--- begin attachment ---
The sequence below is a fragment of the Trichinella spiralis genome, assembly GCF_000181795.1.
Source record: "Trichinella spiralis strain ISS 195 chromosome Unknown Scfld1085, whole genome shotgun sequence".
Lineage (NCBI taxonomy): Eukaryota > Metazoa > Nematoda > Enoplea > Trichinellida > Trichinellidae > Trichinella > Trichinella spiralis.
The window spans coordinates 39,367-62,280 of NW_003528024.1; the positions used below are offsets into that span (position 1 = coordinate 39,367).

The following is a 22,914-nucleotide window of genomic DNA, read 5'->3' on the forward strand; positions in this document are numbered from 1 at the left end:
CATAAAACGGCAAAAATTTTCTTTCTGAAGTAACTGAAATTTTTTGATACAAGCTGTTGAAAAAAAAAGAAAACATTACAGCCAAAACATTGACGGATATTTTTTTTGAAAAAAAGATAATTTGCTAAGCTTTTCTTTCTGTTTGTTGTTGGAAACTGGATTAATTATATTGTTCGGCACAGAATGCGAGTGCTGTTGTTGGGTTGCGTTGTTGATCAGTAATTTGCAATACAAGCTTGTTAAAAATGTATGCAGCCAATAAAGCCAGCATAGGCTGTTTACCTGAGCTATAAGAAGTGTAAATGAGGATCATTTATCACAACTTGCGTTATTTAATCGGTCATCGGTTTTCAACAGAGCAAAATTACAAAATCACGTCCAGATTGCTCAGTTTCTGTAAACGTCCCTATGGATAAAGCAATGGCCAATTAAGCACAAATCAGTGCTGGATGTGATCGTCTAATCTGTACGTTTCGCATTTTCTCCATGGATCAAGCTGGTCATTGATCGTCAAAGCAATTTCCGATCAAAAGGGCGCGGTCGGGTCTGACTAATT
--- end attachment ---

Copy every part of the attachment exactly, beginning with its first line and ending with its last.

The sequence below is a fragment of the Trichinella spiralis genome, assembly GCF_000181795.1.
Source record: "Trichinella spiralis strain ISS 195 chromosome Unknown Scfld1085, whole genome shotgun sequence".
Lineage (NCBI taxonomy): Eukaryota > Metazoa > Nematoda > Enoplea > Trichinellida > Trichinellidae > Trichinella > Trichinella spiralis.
The window spans coordinates 39,367-62,280 of NW_003528024.1; the positions used below are offsets into that span (position 1 = coordinate 39,367).

The following is a 22,914-nucleotide window of genomic DNA, read 5'->3' on the forward strand; positions in this document are numbered from 1 at the left end:
CATAAAACGGCAAAAATTTTCTTTCTGAAGTAACTGAAATTTTTTGATACAAGCTGTTGAAAAAAAAAGAAAACATTACAGCCAAAACATTGACGGATATTTTTTTTGAAAAAAAGATAATTTGCTAAGCTTTTCTTTCTGTTTGTTGTTGGAAACTGGATTAATTATATTGTTCGGCACAGAATGCGAGTGCTGTTGTTGGGTTGCGTTGTTGATCAGTAATTTGCAATACAAGCTTGTTAAAAATGTATGCAGCCAATAAAGCCAGCATAGGCTGTTTACCTGAGCTATAAGAAGTGTAAATGAGGATCATTTATCACAACTTGCGTTATTTAATCGGTCATCGGTTTTCAACAGAGCAAAATTACAAAATCACGTCCAGATTGCTCAGTTTCTGTAAACGTCCCTATGGATAAAGCAATGGCCAATTAAGCACAAATCAGTGCTGGATGTGATCGTCTAATCTGTACGTTTCGCATTTTCTCCATGGATCAAGCTGGTCATTGATCGTCAAAGCAATTTCCGATCAAAAGGGCGCGGTCGGGTCTGACTAATT